Last August, Swisher filed a lawsuit against the U.S. Food and Drug Administration where it sought an injunction against the Deeming Rule and fear that the FDA would remove its products from the market and in turn cause what it called “irreparable harm” to the historic tobacco company.
Swisher, known for its cigar products, argued that without an injunction it feared the FDA would pursue enforcement against it. Swisher’s lawsuit brought into question not only he 2016 Deeming Rule but also the FDA’s failure to render a decision on Swisher’s Premarket Tobacco Applications (PTMAs). An injunction was denied after the district court determined that the FDA was not likely to pursue enforcement against Swisher’s existing products that remain on the market as its applications remain under FDA review.
According to court documents, Swisher produces 173 different cigars that makes up nearly all of its revenue. As a result of the Deeming Rule, Swisher submitted 171 Substantial Equivalence (SE) reports relating to its cigar products by the September 2020 deadline, costing the company thousands of hours and million of dollars. By August 2021, Swisher had received no response or guidance from the FDA regarding its pending PMTAs. This led to Swisher filing a lawsuit in August 2021 to challenge the validity of the Deeming Rule and the FDA’s failure to render a decision.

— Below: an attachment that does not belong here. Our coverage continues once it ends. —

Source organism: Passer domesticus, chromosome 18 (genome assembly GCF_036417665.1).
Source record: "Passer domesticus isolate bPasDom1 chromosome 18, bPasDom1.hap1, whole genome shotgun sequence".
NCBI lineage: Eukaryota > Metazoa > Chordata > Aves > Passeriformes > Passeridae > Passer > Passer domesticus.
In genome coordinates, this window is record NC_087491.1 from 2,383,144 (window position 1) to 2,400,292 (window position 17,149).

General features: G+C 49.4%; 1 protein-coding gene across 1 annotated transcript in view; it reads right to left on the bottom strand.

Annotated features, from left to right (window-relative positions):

In the lawsuit, Swisher alleged that the Deeming Rule violated the non-delegation doctrine and that it exceeded the FDA’s statutory authority and was “arbitrary and capricious.” The lawsuit also accused the FDA of having violated the Administrative Procedure Act by failing to timely act on its Substantial Equivalence reports. Swisher then asked for emergency preliminary injunctive relief to prevent the FDA from pursuing any enforcement against its products pending the resolution of its claims. Without an injunction and due to the FDA’s inaction, Swisher said it would be forced to pull its products and ultimately “shutter its cigar business to avoid civil and criminal penalties” after the deferment period ended on Sept. 9, 2021.